Vinyl continues to be a big hit with music lovers, but unlike the humble cassette, you can't make your own mixtapes anymore to give to your latest crush. Well, this is all about to change after the crowdfunding campaign for Phonocut got off to a flying start this month.
Developed by a talented team that includes inventor and lathe expert Flo Kaufmann, Swiss industrial design force Creaholic and Florian “Doc” Kaps, Phonocut is the first consumer device able to reproduce vinyl records on the spot.
Similar in size to a standard turntable, the easy to use gadget has a state-of-the-art lathe that uses a diamond stylus to cut 10-inch vinyl records in real-time. All you do is plug in an audio cable connected to your computer, hit play on your prefered music streaming service and as you listen to the music you want to be copied, Phonocut cuts the vinyl right in front of you.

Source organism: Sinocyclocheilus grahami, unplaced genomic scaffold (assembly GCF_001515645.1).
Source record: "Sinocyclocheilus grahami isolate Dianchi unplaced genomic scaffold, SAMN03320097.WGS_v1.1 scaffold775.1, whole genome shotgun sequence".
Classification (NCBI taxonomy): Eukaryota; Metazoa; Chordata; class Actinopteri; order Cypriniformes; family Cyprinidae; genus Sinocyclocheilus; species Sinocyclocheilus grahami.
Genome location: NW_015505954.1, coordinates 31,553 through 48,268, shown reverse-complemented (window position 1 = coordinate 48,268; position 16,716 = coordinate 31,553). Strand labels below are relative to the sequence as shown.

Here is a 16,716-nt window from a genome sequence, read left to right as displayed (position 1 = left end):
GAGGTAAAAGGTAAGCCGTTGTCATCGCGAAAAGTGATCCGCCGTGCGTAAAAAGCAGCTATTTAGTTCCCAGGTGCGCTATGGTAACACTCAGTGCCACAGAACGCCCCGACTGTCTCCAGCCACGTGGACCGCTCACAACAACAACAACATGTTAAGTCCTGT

Roughly 10-15 minutes of audio can be cut into each side of the vinyl and is able to be played back on a record player immediately after being cut.
"It has to be idiot-proof," Kaps told Wired in an interview about Phonocut. "Even I myself should be in a position to cut the records."
The Phonocut is currently available to preorder from phonocut.com but is not expected to ship until December 2020. Given the brand's HQ is in Vienna, Austria, it's unclear if international shipping will be possible just yet.
Their Kickstarter campaign, however, has already hit AU$650,000, which is more than double their initial goal.